HERITAGE FOOD

If you’ve been paying attention in the marketplace, you may have noticed food labels like Heirloom or Heritage in your produce section and at the meat counter. It might be tempting to discount these labels as yet one more trendy fad but don’t do it.The term “heritage” in the food marketplace typically refers to animals and meat products. Preserving heritage breeds not only provides variety in the marketplace but also generates diversity and variety in the animals which as indicator of health.

gloucestershire oldspot

Bio-diversity is one of the biggest markers of a healthy eco-system. Keeping breeds from becoming so completely domesticated or hybridized or inbred by maintaining variety from heritage stock is an essential part of balance and sustainability. To ignore heritage breeds or allow them to become extinct is to ignore the value of diverse DNA.

welsh blackHeritage breeds are typically breeds that are native to particular landscapes and have been there for generations. To be considered a heritage breed, an animal has to have unique genetic traits and be raised on an organic and sustainable farm. In essence, they should be recognizable to our forefathers. Heritage breeds are typically more rugged and adapted to their diverse environments. They tend to be heartier and also provide more nutrient density due to their more natural dietary requirements and foraging habits.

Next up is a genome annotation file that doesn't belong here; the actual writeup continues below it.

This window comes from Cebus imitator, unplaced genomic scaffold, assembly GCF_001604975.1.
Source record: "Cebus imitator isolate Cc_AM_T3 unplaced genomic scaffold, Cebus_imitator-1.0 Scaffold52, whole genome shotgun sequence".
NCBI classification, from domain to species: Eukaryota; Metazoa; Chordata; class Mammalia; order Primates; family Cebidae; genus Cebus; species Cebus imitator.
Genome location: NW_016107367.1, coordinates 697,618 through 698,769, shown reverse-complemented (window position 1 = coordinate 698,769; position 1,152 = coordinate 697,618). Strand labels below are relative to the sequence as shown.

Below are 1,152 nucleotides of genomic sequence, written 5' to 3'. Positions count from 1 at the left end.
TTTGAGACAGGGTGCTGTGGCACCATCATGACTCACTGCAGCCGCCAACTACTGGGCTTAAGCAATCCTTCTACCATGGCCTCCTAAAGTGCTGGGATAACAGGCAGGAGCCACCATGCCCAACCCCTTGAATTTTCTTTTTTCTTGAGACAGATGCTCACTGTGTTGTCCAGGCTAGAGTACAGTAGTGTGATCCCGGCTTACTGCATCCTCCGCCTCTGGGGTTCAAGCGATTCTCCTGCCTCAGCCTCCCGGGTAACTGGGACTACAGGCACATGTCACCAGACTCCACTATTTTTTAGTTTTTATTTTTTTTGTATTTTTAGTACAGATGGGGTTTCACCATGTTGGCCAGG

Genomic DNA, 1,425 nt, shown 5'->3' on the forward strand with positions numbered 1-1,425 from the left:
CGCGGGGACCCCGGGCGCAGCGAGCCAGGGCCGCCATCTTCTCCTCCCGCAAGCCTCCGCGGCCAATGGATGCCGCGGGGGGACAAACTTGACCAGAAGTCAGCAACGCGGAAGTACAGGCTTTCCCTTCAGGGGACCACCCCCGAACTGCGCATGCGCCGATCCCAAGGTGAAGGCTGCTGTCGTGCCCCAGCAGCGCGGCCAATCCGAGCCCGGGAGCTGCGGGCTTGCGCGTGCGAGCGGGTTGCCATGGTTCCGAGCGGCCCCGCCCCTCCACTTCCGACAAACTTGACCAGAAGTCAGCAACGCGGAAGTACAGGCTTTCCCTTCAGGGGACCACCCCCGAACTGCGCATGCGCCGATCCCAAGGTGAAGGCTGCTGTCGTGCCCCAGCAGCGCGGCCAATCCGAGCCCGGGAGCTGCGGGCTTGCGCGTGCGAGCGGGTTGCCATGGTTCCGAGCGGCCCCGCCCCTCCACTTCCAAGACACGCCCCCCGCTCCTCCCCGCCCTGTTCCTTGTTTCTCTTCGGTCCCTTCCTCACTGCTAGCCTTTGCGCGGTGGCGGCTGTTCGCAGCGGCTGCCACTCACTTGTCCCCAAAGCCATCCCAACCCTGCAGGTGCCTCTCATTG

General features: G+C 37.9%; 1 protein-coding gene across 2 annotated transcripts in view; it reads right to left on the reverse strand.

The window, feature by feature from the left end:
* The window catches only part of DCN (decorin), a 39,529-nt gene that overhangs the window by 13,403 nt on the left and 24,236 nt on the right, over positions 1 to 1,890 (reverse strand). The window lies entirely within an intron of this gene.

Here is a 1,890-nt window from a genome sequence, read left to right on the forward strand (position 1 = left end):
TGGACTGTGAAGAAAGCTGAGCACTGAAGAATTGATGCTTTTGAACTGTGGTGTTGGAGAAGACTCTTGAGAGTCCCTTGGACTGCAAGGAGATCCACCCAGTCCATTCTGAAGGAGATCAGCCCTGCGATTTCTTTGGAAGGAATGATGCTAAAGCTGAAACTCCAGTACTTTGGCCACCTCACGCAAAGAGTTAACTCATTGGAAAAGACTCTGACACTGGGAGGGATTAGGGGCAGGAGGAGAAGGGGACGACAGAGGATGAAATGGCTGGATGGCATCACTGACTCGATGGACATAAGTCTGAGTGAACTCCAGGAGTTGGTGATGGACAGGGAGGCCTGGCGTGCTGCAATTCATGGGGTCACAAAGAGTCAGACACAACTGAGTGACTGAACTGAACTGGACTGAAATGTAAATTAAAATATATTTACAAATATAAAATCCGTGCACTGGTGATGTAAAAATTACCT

Examples of heritage breeds are: Gloucestershire Old Spot Pig, Navajo-Churro Sheep, and a Welsh Black Cow. The next time you’re in the market and see the Heritage label, give it a try. Trust me, not only are you purchasing a superior product but also you’re doing your part to increase the balance and sustainability of our food culture. The reality of supply and demand is one thing that keeps these heritage breeds in circulation.